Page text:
The Article 55 Review for 2006-2008 and the Annual Fair Employment Return (as at 1 January 2010) indicate that Protestants are under-represented in the Management and Professional job group when compared to the community composition of economically active persons aged 16-64 within Northern Ireland. Roman Catholics are under-represented in the Elementary job group when compared to the community composition of economically active persons aged 16-64 within the Belfast Travel to Work Area (TTWA).
In 2008, 44% of Secretariat staff in the Management and Professional job group were Protestant ;
compared to 57% of all economically active persons aged 16-64 within Northern Ireland (Source:
In 2008, 16% of Secretariat staff in the Elementary job (unskilled) group were Roman Catholic ;
compared to 33% of economically active persons aged 16-64 within the Belfast TTWA (Source:
The Assembly Commission has been working to address these inequalities and will continue to do so.
2b: Equality issues for existing staff
A number of staff have raised questions with the Director General regarding perceived inequalities in terms and conditions. The 2010 Staff Survey revealed that:
30.5% of staff felt that there were equality issues that the Assembly Secretariat needs to address ;
The Northern Ireland Assembly commissioned Carecall to undertake a series of staff focus groups ;
and meetings to better understand perceived inequalities in terms and conditions. The resulting
report will feed into the equality scheme action plan.
The Assembly Commission is currently conducting a comprehensive review of its policies Discipline Policy, Conduct Policy, Dignity at Work Policy and Grievance Policy.
Function 1: The acquisition and maintenance of premises and equipment to provide suitable accommodation,
facilities and support services in which a fully functioning Assembly can operate.
Links to S Potential Proposed Actions
Theme trategic Objectives inequalities identified and priorities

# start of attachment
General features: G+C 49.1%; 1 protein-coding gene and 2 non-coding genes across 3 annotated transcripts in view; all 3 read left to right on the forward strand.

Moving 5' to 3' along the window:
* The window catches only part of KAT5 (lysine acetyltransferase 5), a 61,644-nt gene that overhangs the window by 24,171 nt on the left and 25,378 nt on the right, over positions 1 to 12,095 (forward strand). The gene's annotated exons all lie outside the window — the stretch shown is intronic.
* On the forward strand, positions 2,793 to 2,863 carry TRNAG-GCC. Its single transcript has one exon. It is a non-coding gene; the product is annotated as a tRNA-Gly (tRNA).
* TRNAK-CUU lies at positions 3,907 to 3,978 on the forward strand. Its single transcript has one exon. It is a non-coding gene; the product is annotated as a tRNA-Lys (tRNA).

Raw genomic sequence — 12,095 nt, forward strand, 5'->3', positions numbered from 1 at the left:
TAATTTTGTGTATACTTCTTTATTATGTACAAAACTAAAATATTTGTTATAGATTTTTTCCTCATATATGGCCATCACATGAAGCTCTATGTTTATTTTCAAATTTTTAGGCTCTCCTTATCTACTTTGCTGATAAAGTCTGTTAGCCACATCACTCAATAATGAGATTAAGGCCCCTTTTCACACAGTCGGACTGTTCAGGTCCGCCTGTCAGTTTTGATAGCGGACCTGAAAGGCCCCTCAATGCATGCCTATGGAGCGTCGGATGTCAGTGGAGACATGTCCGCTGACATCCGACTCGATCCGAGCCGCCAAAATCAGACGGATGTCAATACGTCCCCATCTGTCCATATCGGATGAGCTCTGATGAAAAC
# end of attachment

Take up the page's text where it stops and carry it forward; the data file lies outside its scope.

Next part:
1a. Access to Supporting Assembly Access for those with Continued programme of Parliament Business. disabilities to Parliament work to improve access, Buildings Buildings or areas within installation of access ramps
Parliament Buildings. at front entrance to
Engaging the Public. Tactile maps and signage
for blind and visually
Accommodating the Address issues from
Assembly. disability audits.
1b. Access to Supporting Assembly Access to sessions for those Continued programme of Services Business. with a disability. work to fit induction loop
Engaging the Public. Access to services in Provision of translation
languages other than from Irish and Ulster Scots
English. to English to the Speaker Accommodating the and Clerks at the table. Assembly.
1c. Good Engaging the Public. Need to ensure Recommendations arising Relations accommodation welcoming from Internal Good
to all sections of society and Relations Audit to be Accommodating the cultural backgrounds. considered for Assembly. implementation.
1d. Engaging the Public. Young people less involved Youth Assembly.
Participation in democracy.
People who are neither Projects to encourage those
Unionist nor Nationalist under-represented to
less involved in democracy. become more involved in
Women, people with
disabilities and ethnic
Links to S Potential Proposed Actions
Theme trategic Objectives inequalities identified and priorities
under-represented in public
Function 2: The recruitment and ongoing development of suitably qualified and experienced staff to support
Links to Potential Proposed Actions
Theme Strategic Objectives inequalities identified and priorities
2a. Supporting and developing Protestants Consideration of seeking Recruitment staff. under-represented in further advice sought from and Selection Management and the Equality Commission
Professional group. and affirmative action when
advertising future vacancies
within the Management Roman Catholics and Professional job group. under-represented in
Elementary job level.
2b. Equality Supporting and developing Work on identifying Recommendations arising issues for staff. inequalities for existing from Carecall to be existing staff staff is ongoing. considered for